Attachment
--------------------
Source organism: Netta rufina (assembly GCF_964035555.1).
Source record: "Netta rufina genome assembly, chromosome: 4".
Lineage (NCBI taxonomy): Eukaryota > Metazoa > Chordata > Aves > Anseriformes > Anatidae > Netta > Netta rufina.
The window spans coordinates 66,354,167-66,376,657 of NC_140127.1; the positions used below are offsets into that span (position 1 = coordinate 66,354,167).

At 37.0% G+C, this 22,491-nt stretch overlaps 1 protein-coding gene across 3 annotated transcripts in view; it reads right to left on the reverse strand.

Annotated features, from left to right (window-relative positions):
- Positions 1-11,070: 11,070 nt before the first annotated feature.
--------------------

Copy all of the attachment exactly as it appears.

Source organism: Netta rufina (assembly GCF_964035555.1).
Source record: "Netta rufina genome assembly, chromosome: 4".
Lineage (NCBI taxonomy): Eukaryota > Metazoa > Chordata > Aves > Anseriformes > Anatidae > Netta > Netta rufina.
The window spans coordinates 66,354,167-66,376,657 of NC_140127.1; the positions used below are offsets into that span (position 1 = coordinate 66,354,167).

At 37.0% G+C, this 22,491-nt stretch overlaps 1 protein-coding gene across 3 annotated transcripts in view; it reads right to left on the reverse strand.

Annotated features, from left to right (window-relative positions):
- Positions 1-11,070: 11,070 nt before the first annotated feature.